Rami bar Tamri, a traveler from another town, engaged in behavior contrary to local custom and apparently contrary to Jewish law. He was brought before R. Hisda. After inquiring into several other matters, R. Hisda asked Rami bar Tamri why his coat was missing tzitzit [required ritual fringes].
[Rami] replied. ‘The coat is borrowed, and Rab Judah has said. A borrowed coat is, for the first thirty days, exempt from the zizith.’ While this was going on a man was brought in [to the court] for not honouring his father and mother. They bound him [to have him flogged], whereupon [Rami] said to them. ‘Leave him alone, for it has been taught. Every commandment which carries its reward by its side does not fall within the jurisdiction of the Court below.’** Said [R. Hisda] to him. ‘I see that you are very sharp.’ He replied. ‘If only you would come to Rab Judah’s school I would show you how sharp I am!’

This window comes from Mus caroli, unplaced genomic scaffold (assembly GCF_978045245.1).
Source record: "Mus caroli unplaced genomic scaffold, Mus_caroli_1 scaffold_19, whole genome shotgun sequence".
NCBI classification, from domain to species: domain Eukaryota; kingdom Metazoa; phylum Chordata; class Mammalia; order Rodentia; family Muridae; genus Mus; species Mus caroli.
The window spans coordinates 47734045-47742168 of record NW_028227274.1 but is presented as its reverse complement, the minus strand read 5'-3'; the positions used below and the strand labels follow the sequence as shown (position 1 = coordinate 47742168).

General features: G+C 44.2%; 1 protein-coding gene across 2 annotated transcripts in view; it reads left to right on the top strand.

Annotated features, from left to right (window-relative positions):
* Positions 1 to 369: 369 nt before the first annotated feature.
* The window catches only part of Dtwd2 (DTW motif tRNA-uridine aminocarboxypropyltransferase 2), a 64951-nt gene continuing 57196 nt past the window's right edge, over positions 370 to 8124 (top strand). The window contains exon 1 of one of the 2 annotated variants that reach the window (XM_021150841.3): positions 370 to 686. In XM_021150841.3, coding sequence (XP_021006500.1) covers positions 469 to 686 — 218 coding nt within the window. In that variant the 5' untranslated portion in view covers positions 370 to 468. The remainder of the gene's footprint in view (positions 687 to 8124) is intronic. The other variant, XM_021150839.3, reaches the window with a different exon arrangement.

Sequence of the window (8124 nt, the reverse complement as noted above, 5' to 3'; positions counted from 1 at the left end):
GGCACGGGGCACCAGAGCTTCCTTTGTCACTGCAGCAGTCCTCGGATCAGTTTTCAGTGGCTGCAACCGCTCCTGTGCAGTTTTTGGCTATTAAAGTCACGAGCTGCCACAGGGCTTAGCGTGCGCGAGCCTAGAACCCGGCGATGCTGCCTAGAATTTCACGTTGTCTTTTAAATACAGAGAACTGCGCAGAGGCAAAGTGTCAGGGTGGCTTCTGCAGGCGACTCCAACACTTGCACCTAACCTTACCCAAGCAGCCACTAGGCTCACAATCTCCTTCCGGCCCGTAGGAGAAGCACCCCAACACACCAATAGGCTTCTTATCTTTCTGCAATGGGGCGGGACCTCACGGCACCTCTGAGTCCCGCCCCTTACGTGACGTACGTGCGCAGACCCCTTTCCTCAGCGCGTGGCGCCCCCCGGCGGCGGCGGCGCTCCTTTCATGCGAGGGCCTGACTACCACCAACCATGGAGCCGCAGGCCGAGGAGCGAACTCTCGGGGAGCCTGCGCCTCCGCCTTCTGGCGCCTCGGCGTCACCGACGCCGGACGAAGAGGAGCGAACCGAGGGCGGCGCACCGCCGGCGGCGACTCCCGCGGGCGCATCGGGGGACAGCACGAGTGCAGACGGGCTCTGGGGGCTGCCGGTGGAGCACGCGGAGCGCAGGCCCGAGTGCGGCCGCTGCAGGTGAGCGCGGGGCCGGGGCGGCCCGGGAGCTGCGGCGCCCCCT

— Babylonian Talmud, Chullin 110a-110b
**The commandment to honor parents is listed with its reward “by its side”: “Honour thy father and thy mother, that thy days may be long upon the land which the LORD thy God giveth thee.” (Exodus 20:12)
Leaving for another day’s discussion the relationship of tzitzit, commandment and reward…
Continue reading Something Borrowed, Something Blue: prayer shawls and fringes